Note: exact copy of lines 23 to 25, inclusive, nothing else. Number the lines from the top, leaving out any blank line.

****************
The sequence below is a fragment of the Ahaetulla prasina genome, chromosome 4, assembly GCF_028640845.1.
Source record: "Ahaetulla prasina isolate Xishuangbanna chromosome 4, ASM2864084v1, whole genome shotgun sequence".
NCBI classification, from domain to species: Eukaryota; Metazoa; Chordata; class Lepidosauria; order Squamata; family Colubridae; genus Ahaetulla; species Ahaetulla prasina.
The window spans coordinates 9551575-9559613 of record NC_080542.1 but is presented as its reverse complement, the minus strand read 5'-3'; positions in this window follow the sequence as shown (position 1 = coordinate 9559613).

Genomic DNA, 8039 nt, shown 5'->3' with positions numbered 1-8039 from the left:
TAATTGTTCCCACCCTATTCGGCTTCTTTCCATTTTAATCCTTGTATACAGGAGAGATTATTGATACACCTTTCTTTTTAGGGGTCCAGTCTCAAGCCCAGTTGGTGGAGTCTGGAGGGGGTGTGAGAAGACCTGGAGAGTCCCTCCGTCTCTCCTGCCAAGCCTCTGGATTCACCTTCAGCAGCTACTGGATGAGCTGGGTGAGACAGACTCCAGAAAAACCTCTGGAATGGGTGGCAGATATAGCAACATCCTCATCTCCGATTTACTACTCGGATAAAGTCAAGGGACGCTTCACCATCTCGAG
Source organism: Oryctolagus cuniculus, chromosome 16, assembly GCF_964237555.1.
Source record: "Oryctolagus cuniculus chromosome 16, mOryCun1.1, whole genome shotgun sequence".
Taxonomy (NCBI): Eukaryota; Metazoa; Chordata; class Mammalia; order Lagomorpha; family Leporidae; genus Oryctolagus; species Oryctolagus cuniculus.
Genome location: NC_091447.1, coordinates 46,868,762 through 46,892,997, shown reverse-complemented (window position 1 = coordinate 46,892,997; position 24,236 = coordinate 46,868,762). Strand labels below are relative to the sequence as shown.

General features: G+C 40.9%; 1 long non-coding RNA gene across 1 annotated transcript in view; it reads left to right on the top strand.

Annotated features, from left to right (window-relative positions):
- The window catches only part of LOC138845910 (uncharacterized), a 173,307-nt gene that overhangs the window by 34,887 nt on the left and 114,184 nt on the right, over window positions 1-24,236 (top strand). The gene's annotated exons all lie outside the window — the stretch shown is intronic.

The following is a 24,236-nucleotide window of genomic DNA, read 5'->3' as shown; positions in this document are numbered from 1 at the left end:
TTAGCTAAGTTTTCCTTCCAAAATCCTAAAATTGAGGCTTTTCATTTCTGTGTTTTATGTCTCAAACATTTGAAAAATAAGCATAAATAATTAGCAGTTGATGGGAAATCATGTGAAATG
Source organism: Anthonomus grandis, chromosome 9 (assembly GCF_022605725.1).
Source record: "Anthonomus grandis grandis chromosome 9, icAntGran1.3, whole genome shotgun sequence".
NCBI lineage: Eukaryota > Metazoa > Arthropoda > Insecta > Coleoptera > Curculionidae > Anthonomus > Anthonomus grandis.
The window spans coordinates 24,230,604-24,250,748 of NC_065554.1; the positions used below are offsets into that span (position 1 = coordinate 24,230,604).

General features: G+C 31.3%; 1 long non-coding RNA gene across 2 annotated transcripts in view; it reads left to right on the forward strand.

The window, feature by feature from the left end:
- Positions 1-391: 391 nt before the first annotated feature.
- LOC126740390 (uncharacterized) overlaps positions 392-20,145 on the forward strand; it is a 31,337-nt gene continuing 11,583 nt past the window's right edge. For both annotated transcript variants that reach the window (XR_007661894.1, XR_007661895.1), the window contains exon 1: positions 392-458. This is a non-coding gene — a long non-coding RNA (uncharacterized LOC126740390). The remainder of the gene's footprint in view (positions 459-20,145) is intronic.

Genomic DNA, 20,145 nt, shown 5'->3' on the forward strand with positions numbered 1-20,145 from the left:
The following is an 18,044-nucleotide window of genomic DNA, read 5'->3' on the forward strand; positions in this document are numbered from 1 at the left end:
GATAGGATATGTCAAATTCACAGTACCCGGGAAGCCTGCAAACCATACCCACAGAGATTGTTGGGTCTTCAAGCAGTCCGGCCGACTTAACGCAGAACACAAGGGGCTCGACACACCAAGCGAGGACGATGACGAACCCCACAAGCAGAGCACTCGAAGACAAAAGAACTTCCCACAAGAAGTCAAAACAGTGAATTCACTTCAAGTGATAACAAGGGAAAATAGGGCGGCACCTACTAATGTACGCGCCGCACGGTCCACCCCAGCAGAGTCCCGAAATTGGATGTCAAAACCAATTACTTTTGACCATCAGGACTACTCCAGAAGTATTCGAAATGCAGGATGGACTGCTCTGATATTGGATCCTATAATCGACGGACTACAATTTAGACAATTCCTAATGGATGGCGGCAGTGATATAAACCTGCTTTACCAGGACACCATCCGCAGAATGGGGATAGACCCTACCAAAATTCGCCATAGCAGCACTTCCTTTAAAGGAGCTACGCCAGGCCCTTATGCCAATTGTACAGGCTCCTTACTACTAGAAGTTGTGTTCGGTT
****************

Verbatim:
- LOC126740390 (uncharacterized) overlaps positions 392-20,145 on the forward strand; it is a 31,337-nt gene continuing 11,583 nt past the window's right edge. For both annotated transcript variants that reach the window (XR_007661894.1, XR_007661895.1), the window contains exon 1: positions 392-458. This is a non-coding gene — a long non-coding RNA (uncharacterized LOC126740390). The remainder of the gene's footprint in view (positions 459-20,145) is intronic.

Genomic DNA, 20,145 nt, shown 5'->3' on the forward strand with positions numbered 1-20,145 from the left:
The following is an 18,044-nucleotide window of genomic DNA, read 5'->3' on the forward strand; positions in this document are numbered from 1 at the left end: